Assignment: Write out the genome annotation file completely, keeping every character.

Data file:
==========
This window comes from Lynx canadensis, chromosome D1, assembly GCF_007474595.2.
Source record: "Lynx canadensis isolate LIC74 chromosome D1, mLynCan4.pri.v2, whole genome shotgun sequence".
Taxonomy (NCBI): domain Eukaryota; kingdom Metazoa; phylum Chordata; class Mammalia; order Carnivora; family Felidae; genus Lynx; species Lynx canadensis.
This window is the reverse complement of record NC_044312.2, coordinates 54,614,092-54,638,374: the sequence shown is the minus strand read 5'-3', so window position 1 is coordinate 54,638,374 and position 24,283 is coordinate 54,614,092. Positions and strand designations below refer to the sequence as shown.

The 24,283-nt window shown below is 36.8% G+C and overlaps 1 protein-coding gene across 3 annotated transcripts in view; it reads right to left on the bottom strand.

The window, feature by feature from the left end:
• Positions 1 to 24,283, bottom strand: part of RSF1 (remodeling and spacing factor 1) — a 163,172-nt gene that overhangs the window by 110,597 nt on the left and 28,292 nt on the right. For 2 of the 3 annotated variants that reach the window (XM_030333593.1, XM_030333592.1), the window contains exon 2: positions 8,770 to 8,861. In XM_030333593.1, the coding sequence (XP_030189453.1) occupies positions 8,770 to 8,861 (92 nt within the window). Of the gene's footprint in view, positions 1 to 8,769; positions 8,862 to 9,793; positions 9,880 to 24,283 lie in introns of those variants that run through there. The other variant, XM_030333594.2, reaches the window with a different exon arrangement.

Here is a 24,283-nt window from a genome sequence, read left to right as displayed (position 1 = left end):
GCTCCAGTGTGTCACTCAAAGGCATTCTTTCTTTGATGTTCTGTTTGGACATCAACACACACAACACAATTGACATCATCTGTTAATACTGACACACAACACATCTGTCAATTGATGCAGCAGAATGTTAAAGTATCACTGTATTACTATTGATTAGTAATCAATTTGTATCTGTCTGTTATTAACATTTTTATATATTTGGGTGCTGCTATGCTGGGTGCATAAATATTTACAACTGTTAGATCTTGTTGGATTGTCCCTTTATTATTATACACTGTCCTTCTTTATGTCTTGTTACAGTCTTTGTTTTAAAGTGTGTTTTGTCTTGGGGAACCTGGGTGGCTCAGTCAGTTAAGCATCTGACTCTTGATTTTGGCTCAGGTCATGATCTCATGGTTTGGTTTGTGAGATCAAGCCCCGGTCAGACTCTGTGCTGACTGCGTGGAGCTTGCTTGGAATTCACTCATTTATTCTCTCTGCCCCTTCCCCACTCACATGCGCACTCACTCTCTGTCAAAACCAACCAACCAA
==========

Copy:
This window comes from Lynx canadensis, chromosome D1, assembly GCF_007474595.2.
Source record: "Lynx canadensis isolate LIC74 chromosome D1, mLynCan4.pri.v2, whole genome shotgun sequence".
Taxonomy (NCBI): domain Eukaryota; kingdom Metazoa; phylum Chordata; class Mammalia; order Carnivora; family Felidae; genus Lynx; species Lynx canadensis.
This window is the reverse complement of record NC_044312.2, coordinates 54,614,092-54,638,374: the sequence shown is the minus strand read 5'-3', so window position 1 is coordinate 54,638,374 and position 24,283 is coordinate 54,614,092. Positions and strand designations below refer to the sequence as shown.

The 24,283-nt window shown below is 36.8% G+C and overlaps 1 protein-coding gene across 3 annotated transcripts in view; it reads right to left on the bottom strand.

The window, feature by feature from the left end:
• Positions 1 to 24,283, bottom strand: part of RSF1 (remodeling and spacing factor 1) — a 163,172-nt gene that overhangs the window by 110,597 nt on the left and 28,292 nt on the right. For 2 of the 3 annotated variants that reach the window (XM_030333593.1, XM_030333592.1), the window contains exon 2: positions 8,770 to 8,861. In XM_030333593.1, the coding sequence (XP_030189453.1) occupies positions 8,770 to 8,861 (92 nt within the window). Of the gene's footprint in view, positions 1 to 8,769; positions 8,862 to 9,793; positions 9,880 to 24,283 lie in introns of those variants that run through there. The other variant, XM_030333594.2, reaches the window with a different exon arrangement.

Here is a 24,283-nt window from a genome sequence, read left to right as displayed (position 1 = left end):
GCTCCAGTGTGTCACTCAAAGGCATTCTTTCTTTGATGTTCTGTTTGGACATCAACACACACAACACAATTGACATCATCTGTTAATACTGACACACAACACATCTGTCAATTGATGCAGCAGAATGTTAAAGTATCACTGTATTACTATTGATTAGTAATCAATTTGTATCTGTCTGTTATTAACATTTTTATATATTTGGGTGCTGCTATGCTGGGTGCATAAATATTTACAACTGTTAGATCTTGTTGGATTGTCCCTTTATTATTATACACTGTCCTTCTTTATGTCTTGTTACAGTCTTTGTTTTAAAGTGTGTTTTGTCTTGGGGAACCTGGGTGGCTCAGTCAGTTAAGCATCTGACTCTTGATTTTGGCTCAGGTCATGATCTCATGGTTTGGTTTGTGAGATCAAGCCCCGGTCAGACTCTGTGCTGACTGCGTGGAGCTTGCTTGGAATTCACTCATTTATTCTCTCTGCCCCTTCCCCACTCACATGCGCACTCACTCTCTGTCAAAACCAACCAACCAA